Accepting credit cards is a painless way to improve collection of your accounts receivable. Unfortunately, many lawyers shy away from setting up a merchant account. Why? Cost – first and foremost. Some Oregon banks are charging as much as 5% per transaction to process credit cards. (Do the math! This translates to a $50 bank fee to process a $1,000 retainer.) Additionally, the ethical requirements imposed by OSB Formal Opinion No. 172 can be intimidating. But don’t be daunted. If you use a private credit card processor you can kill two birds with one stone. Let me explain how.
How to Save Money on Fees
For many years I steered attorneys to Beacon Processing, a tried and true ABA TECHSHOW vendor providing private credit card processing exclusively to attorneys and physicians. Beacon employed nice people, had incredibly low fees when compared to the typical bank, and did a great job. I am sad to report that Beacon has been transformed into PracticeDock, which now caters exclusively to the medical profession.
Where Do I Go Now?
LawPay is now the big game in town. LawPay merchant services are offered as a member benefit by over 60 bar associations. However, you don’t have to be a member of the listed bar associations to use LawPay as your credit card processor.
How does LawPay work?
- Lawyers using LawPay save up to 25% on credit card processing fees compared to typical bank charges for the same service.
- Fees are deducted exclusively from the operating account (no client money is ever taken).
- Funds are never commingled between the operating and trust account.
- You are in control of your deposits. If you take a credit card for a retainer, simply direct LawPay to deposit the funds in your trust account. If you accept a credit card for fees you have already earned, direct LawPay to deposit the proceeds into your operating account. Your ability to “direct traffic” ensures that funds are always properly separated.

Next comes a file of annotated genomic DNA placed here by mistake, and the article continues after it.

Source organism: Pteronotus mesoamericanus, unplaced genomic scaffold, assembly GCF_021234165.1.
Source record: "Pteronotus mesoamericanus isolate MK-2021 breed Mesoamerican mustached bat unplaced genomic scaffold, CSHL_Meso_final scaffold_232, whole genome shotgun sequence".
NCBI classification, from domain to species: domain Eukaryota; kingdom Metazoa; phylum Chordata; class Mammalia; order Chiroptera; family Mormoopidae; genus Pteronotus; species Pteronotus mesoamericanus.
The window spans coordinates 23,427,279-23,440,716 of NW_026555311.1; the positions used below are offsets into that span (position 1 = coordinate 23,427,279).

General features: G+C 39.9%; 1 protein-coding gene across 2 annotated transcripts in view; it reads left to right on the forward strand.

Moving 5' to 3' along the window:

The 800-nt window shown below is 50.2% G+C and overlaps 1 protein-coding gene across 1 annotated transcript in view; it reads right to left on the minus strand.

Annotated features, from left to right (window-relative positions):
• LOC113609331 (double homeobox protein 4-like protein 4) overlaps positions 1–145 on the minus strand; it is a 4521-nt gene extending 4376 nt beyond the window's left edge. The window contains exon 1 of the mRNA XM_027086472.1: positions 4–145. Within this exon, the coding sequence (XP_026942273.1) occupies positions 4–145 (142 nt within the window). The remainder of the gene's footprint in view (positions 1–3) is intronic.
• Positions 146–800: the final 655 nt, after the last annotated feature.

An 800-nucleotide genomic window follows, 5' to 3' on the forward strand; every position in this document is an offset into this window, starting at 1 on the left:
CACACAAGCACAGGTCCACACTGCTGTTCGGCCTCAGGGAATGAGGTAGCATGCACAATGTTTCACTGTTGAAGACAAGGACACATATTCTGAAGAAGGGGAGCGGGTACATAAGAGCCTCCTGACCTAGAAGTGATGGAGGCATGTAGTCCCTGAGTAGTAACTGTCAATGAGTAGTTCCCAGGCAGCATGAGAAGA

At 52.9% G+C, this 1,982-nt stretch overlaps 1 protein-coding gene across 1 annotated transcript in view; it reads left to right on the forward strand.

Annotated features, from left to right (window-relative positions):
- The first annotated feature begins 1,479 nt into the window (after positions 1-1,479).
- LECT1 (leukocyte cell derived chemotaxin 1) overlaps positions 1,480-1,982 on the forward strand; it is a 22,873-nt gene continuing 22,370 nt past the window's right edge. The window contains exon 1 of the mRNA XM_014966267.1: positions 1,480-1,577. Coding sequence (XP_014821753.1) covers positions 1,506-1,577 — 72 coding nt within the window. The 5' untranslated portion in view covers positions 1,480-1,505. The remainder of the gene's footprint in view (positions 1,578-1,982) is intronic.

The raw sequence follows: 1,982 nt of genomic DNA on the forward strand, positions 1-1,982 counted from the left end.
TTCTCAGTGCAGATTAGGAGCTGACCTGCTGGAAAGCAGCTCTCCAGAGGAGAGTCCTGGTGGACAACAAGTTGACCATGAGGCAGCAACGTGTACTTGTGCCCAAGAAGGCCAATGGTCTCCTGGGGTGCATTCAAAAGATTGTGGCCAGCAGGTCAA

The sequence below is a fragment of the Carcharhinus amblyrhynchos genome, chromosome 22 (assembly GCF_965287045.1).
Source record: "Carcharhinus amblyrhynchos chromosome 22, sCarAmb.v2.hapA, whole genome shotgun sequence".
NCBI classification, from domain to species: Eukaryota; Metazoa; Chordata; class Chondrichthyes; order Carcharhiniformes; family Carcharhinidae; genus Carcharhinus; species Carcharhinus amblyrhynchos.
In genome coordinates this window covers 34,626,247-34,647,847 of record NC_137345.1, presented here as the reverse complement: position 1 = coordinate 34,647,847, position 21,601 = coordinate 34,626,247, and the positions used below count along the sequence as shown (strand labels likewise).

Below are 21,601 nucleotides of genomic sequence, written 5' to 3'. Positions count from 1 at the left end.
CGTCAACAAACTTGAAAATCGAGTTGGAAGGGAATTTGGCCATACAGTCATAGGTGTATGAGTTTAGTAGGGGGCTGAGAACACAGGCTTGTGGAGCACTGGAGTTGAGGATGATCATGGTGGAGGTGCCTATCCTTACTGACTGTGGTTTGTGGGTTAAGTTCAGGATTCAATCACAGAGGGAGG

- Transactions can be processed traditionally or via virtual terminal (i.e., over the Internet).
Tackling the Ethics
One additional issue relating to credit card payments is the practice referred to as a “chargeback.” Credit card issuers generally allow the customer to dispute a credit card payment for some period of time after it appears on the billing statement. On being notified of the dispute, the credit card company “charges back” the payment against the account to which it was originally credited. This practice can put the funds of other clients at risk if the credit card payment has already been earned and have the bank deduct all chargebacks from the lawyer’s business account. If the bank is unwilling or unable to debit a separate account, the lawyer should try to arrange for an interaccount transfer process by which funds from the lawyer’s business account will be transferred immediately to cover any chargeback to the trust account. However it is ultimately handled, the lawyer is ethically bound to ensure that any chargebacks that jeopardize other client funds in trust are promptly covered with the lawyer’s own funds. (Emphasis supplied.)
Beware the Truth-in-Lending Act: Do NOT Pass Merchant Fees On to the Client Unless You Are Prepared to Offer Cash Discounts
OSB Formal Opinion 2005-172 also points out the following:
Some jurisdictions suggest that a lawyer can pass the credit card transaction fee on to the client, if the client agrees. Interpretation of federal and state law on this issue is beyond the scope of this opinion, but we note that charging the client for the transaction fee may implicate Regulation Z of the Truth in Lending Act, 12 CFR pt 226, requiring that the lawyer make certain specific disclosures to the client and offer cash discounts to all clients.
Written Fee Agreements and Credit Card Authorizations
Get a Great Deal
Last year, LawPay waived start-up fees for the month of August. It is possible they will do so again. If you want to approach LawPay now, you might ask if they have any special offers coming up soon. What the heck, it can’t hurt!
A Final Word
Read more about the ins and outs of accepting credit cards here and attend the Professional Liability Fund’s Trust Accounting CLE at the Oregon State Bar Center on May 12, 2011. A registration form should be available shortly on the PLF Web site. (Select Upcoming Seminars under the Loss Prevention heading.) Yours truly will be speaking with Dee Crocker and Helen Hierschbiel, Oregon State Bar General Counsel.
Author’s Note: This is not a paid endorsement of AffiniPay or LawPay. Practitioners should conduct their own independent research when selecting a credit card processor.
Copyright 2011 Beverly Michaelis